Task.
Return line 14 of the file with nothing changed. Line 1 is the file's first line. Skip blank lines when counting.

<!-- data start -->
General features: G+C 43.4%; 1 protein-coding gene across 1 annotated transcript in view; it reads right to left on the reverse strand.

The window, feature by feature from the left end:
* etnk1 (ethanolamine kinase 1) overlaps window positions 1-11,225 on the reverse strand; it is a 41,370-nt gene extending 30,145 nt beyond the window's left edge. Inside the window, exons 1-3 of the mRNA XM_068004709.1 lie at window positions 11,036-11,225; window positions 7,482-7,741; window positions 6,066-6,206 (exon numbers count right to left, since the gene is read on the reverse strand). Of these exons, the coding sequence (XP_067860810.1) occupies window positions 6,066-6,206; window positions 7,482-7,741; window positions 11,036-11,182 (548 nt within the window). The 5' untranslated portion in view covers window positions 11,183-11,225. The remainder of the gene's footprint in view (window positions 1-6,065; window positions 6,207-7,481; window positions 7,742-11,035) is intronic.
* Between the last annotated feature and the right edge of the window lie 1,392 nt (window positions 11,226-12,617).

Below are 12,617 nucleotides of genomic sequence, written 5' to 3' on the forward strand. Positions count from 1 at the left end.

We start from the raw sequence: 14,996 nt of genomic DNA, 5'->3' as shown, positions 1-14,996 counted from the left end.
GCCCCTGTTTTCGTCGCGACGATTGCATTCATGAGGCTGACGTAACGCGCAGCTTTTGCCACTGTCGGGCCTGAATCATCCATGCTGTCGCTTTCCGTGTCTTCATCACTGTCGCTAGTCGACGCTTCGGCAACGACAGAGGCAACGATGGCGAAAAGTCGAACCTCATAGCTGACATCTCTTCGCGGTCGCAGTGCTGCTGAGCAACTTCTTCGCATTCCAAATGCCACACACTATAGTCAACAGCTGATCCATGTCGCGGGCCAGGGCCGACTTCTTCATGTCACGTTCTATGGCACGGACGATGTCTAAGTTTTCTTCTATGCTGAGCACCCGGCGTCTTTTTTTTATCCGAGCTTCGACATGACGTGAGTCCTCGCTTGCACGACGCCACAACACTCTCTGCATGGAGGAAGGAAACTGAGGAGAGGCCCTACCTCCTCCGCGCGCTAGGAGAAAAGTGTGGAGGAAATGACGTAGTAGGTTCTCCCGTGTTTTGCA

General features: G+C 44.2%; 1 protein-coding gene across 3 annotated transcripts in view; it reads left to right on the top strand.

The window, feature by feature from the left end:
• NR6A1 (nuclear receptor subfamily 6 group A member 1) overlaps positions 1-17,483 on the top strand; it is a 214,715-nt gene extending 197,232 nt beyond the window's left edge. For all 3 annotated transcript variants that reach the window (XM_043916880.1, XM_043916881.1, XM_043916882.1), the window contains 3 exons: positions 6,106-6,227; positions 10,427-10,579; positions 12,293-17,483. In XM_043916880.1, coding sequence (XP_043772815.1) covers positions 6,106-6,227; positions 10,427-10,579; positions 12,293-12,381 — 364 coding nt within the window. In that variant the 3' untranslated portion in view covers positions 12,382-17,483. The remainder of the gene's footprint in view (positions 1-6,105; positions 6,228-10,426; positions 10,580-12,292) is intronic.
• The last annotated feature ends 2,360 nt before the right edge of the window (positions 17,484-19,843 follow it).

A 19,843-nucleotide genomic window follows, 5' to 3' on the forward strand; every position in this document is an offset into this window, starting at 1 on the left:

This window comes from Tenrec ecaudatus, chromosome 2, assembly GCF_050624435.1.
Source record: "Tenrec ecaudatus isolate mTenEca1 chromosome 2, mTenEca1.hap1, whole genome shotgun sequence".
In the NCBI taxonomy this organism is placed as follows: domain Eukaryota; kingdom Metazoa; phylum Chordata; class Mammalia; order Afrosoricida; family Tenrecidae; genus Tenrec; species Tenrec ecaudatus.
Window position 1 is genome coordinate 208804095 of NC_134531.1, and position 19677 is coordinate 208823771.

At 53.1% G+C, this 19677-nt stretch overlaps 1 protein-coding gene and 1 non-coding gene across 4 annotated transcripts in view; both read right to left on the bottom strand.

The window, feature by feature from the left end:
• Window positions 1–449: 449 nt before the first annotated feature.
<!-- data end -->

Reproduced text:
Source record: "Tenrec ecaudatus isolate mTenEca1 chromosome 2, mTenEca1.hap1, whole genome shotgun sequence".